Posts Tagged Fear

“Why have computers matured so much over the past 62 years while TV news has remained pretty much unchanged?” – Michael Rosenblum

Legendary CBS newsman Walter Cronkite speaks a...

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Michael’s answer to his question, “Fear”.

He should know. Michael Rosenblum has been around national TV newsrooms for decades. After a successful stint as a producer at CBS News, he left the network and established himself as a trailblazer in incorporating video via his digital videojournalist, or VJ, educational programs. His VJ training company has trained journalists here and abroad to shoot their own video.  Rosenblum managed the conversion of  The Voice of America, the United States Government’s broadcasting agency (and the largest broadcaster in the world), from short wave radio to television broadcasting.  And, in his spare time, he conceived and founded Current TV and New York’s local NY1

So, Rosenblum speaks with some authority when he cites Dreadmonger’s favorite motivator, “Fear“, as the chief architect of the network nightly newscast that he knows so well.

Writing in his blog today, Rosenblum TV:

“It is an industry driven not by risk, but rather by fear. When I was at CBS News we used to call the place Cubicles of Fear. The reason was that the risks for any innovation were so high (if you tried something and it failed, they fired you), and the rewards so scanty. Unlike online start-ups, no one at CBS News got equity in CBS, so what was the reward for big growth?  Nothing.”

“In the real world there is not a dime’s worth of difference between Scott Pelley, Diane Sawyer, Brian Williams or Walter Cronkite. Snore. Is it any wonder that viewership is dropping like a stone?”

Rosenblum’s blog at and VJ video training courses can be found at Rosenblum TV.

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ICANN take your money… TLD specials… $185K while they last…

The hierarchical domain name system, organized...

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Wow! What a bargain. ICANN (that’s the Internet Association for Assigned Names and Numbers, for the uninitiated) offers to sell Top Level Domain names (aka TLD‘s) for a mere $185,000.00. Buy two, they’re cheap.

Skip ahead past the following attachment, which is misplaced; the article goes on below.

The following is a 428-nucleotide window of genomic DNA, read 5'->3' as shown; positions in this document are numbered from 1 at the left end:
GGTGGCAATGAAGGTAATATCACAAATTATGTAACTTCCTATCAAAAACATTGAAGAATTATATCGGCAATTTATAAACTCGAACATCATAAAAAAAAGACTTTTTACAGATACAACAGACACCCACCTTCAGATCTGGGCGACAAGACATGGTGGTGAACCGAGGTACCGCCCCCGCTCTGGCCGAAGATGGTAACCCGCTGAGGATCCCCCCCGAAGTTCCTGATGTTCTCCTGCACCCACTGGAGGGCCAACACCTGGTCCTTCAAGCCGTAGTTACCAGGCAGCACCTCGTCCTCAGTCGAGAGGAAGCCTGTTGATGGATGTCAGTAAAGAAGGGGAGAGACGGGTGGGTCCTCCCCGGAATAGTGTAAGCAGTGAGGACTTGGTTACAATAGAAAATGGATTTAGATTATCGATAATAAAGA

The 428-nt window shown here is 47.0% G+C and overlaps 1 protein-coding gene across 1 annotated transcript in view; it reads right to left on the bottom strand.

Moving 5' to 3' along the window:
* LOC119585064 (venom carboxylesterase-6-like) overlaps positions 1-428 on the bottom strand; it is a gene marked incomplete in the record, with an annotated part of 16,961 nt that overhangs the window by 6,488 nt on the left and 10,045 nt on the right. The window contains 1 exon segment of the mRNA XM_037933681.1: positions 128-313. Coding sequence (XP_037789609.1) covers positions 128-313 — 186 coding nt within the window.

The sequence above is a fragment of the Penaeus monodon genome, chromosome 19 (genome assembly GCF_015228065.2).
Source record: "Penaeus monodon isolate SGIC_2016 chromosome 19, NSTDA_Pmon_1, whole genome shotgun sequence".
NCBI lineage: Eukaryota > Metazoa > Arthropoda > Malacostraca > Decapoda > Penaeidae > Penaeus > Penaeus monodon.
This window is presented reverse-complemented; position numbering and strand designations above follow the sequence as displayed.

Heralding  “the most significant change to the Internet, really, since it was created,”  Peter Dengate Thrush, chairman of ICANN’s board of directors, in his understated style, introduced the new naming convention to the world. No more dot-com, dot-net nonsense, nosiree. The new convention allows companies to create a TLD in just about any format they can imagine.

“Once this is set up,”  Thrush says, “the theory is, or the hope is, this is going to lead to innovation in ways we can’t imagine.” Thrush goes on to  note that the fee is relatively modest. “It’s not the price of a domain name. This is to create a registry that … can sell and manage millions and even hundreds of millions of domain names. You’re talking a reasonably serious business investment.”


Of course, others may take a more jaded view. Esther Dyson, internet pioneer and former founding chair of ICANN’s board, fails to see the value in the new naming system. “Nobody’s creating new value here,” Dyson says, “They’re just selling words … The trademark system is good enough.” The high price of the naming system, given that the existing dot-com system seems to work just fine, seems rather exorbitant.

Dyson goes on to say  “I think it’s kind of a useless market and if I had $185,000, I’d spend it on something else.” She says this is an expensive solution for the wrong problem.

Dengate-Thrush, the ICANN board’s current chairman, insists what’s best for consumers is choice. To demonstrate his concern for consumers, Thrush and ICANN have established a tight and inflexible schedule for application submission.

It doesn’t hurt that this “choice” will potentially create a huge income stream.

Prey for fear, indeed!

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